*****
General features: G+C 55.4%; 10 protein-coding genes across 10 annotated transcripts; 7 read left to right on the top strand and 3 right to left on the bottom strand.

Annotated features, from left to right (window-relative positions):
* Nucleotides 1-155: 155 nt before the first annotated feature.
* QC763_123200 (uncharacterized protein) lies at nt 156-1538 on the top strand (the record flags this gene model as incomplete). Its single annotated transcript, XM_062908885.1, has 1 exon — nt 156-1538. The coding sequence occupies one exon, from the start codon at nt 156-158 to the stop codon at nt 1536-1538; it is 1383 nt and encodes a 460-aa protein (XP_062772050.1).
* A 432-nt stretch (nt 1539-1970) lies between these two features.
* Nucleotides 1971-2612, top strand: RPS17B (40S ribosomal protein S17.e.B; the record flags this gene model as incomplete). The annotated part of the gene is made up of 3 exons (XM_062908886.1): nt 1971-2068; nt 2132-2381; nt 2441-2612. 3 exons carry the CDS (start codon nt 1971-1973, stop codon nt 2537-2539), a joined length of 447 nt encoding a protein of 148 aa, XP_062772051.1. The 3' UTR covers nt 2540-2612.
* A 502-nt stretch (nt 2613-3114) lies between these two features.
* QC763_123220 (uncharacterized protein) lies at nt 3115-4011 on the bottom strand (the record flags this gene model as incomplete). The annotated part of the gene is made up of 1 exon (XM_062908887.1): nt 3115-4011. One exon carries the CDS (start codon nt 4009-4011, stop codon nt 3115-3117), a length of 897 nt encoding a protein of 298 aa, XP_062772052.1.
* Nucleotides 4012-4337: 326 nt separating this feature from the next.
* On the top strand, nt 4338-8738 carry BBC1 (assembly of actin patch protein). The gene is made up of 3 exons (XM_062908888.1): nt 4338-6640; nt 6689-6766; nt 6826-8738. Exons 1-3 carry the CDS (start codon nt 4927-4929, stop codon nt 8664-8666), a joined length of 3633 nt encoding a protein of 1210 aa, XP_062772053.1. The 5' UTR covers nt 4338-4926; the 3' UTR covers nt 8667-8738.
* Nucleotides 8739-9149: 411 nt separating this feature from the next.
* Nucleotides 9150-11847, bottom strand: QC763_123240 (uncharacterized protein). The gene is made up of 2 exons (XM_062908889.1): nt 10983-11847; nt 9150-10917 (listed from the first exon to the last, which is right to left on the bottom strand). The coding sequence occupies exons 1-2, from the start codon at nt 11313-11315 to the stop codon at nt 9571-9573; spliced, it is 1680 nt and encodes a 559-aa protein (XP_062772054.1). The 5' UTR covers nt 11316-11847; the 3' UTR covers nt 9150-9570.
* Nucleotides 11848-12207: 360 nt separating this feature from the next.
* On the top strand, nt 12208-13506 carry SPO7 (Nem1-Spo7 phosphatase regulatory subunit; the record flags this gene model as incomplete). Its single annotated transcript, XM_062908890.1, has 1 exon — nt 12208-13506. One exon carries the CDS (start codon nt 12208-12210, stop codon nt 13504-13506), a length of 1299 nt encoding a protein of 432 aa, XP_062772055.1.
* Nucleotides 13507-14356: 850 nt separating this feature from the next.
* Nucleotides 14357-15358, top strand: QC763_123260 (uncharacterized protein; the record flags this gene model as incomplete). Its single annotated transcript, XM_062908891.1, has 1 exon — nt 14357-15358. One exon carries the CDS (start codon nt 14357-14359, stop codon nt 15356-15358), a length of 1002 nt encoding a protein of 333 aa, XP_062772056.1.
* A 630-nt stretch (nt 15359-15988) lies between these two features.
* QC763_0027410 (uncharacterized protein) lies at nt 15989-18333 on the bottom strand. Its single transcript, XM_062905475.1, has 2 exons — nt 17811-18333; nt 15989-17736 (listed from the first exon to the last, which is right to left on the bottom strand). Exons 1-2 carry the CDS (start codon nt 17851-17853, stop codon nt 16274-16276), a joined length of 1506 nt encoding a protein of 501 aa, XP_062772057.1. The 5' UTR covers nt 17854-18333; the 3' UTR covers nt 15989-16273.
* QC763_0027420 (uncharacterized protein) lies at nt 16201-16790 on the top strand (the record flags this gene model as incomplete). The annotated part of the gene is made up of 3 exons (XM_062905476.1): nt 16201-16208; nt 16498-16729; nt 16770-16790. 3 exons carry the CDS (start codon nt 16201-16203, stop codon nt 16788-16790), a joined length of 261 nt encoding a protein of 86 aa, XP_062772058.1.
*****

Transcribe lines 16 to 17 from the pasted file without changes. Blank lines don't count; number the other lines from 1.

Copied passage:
* Nucleotides 14357-15358, top strand: QC763_123260 (uncharacterized protein; the record flags this gene model as incomplete). Its single annotated transcript, XM_062908891.1, has 1 exon — nt 14357-15358. One exon carries the CDS (start codon nt 14357-14359, stop codon nt 15356-15358), a length of 1002 nt encoding a protein of 333 aa, XP_062772056.1.
* A 630-nt stretch (nt 15359-15988) lies between these two features.